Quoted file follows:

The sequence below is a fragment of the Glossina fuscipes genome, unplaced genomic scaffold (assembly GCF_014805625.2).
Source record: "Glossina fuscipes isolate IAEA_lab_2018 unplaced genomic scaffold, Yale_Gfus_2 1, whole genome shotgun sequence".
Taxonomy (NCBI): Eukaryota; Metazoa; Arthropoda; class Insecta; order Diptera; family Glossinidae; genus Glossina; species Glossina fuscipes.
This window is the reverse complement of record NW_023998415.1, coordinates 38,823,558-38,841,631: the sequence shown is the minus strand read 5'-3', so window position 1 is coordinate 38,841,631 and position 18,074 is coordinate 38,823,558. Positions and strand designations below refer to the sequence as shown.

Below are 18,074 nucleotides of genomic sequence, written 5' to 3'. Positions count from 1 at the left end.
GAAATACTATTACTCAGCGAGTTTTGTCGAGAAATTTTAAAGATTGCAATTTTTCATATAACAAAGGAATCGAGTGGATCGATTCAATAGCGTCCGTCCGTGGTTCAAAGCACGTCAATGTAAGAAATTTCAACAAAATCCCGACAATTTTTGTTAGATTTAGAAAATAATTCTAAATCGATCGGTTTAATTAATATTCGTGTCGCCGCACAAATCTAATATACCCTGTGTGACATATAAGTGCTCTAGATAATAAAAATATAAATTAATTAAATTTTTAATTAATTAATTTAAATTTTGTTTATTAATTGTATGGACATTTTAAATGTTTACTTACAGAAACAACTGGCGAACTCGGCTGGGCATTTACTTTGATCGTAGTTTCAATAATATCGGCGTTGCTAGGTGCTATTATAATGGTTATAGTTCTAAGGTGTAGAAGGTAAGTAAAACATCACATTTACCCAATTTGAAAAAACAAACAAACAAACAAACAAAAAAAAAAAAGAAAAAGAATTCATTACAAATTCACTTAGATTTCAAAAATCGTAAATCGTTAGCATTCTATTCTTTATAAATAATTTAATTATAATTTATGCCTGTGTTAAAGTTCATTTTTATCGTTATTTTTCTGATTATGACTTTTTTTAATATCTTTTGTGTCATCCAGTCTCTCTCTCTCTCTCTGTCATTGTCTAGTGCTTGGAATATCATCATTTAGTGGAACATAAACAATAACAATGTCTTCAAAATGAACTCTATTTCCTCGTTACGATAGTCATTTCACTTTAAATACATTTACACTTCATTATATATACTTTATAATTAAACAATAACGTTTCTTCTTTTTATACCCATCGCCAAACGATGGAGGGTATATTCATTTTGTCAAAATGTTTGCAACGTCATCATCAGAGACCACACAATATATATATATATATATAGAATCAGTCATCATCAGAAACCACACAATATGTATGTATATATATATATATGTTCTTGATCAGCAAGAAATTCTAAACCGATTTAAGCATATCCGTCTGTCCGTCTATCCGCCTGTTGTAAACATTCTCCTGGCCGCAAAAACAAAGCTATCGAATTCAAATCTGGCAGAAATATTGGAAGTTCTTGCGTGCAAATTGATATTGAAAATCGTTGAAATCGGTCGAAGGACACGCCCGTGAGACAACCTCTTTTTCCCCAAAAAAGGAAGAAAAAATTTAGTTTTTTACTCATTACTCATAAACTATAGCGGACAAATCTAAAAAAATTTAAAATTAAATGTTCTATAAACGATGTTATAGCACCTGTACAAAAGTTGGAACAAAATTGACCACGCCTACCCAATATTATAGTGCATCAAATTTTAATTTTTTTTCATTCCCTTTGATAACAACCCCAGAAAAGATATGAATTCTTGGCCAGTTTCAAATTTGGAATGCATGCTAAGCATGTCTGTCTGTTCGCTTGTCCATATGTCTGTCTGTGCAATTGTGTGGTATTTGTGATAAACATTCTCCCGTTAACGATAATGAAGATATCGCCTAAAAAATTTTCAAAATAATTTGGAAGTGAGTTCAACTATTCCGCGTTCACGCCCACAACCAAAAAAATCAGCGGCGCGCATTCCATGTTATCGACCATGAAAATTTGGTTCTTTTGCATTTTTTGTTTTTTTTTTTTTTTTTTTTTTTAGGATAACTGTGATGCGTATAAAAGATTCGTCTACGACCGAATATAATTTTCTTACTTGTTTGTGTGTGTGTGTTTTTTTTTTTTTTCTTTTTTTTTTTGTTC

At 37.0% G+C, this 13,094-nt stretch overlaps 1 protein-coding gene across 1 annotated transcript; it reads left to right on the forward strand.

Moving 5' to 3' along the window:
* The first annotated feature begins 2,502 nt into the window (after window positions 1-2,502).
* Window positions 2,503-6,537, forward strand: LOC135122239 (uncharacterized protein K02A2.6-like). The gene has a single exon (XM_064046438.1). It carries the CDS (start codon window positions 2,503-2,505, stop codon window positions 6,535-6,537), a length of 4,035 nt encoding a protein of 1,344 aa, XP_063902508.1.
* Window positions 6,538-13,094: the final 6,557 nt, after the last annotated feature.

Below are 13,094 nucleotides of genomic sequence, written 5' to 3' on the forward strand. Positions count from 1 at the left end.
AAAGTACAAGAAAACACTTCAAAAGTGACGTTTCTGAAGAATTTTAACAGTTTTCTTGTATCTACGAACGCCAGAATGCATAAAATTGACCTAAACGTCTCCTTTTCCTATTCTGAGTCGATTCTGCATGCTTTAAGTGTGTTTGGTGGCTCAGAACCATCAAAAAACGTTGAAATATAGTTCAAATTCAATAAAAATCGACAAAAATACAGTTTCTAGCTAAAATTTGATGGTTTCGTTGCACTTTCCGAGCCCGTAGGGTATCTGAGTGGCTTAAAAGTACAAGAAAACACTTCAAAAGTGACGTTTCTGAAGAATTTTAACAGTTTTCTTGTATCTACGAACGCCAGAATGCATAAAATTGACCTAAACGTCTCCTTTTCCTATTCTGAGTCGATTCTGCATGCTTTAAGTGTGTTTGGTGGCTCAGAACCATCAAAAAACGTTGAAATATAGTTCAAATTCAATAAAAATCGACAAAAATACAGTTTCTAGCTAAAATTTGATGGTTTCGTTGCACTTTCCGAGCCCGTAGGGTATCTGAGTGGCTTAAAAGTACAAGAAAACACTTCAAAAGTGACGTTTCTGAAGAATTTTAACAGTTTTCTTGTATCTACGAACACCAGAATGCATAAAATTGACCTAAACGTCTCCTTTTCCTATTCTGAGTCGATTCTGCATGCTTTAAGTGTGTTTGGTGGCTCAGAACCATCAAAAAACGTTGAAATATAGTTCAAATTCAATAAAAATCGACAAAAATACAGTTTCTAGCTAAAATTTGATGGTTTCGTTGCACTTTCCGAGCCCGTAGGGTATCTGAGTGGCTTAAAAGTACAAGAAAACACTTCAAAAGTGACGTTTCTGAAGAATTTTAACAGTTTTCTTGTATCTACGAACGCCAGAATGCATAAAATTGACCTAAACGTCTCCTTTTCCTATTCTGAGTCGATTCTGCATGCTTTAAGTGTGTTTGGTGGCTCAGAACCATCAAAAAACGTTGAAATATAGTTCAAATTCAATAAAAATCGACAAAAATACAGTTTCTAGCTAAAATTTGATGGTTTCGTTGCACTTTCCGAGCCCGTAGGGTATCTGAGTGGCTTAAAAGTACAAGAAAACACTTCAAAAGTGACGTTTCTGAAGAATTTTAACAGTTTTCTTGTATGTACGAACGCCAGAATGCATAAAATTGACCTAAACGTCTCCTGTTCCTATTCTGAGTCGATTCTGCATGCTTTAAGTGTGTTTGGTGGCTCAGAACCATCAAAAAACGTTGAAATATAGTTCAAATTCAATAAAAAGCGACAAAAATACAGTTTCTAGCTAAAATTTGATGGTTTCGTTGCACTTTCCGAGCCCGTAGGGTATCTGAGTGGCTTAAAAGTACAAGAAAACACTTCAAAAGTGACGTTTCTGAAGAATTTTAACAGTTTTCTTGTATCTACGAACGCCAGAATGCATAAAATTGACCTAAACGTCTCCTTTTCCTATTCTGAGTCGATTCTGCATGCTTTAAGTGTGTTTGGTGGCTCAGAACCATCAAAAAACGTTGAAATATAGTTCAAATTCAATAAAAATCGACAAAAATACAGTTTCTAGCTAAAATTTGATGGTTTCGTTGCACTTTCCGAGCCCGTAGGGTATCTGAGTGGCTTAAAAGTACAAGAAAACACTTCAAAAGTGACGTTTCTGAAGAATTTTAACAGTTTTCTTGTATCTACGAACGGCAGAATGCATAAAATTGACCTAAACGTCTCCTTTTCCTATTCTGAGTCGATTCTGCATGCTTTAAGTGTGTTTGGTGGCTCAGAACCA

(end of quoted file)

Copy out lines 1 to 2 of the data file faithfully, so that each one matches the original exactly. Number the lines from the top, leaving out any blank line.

The sequence below is a fragment of the Glossina fuscipes genome, unplaced genomic scaffold (assembly GCF_014805625.2).
Source record: "Glossina fuscipes isolate IAEA_lab_2018 unplaced genomic scaffold, Yale_Gfus_2 1, whole genome shotgun sequence".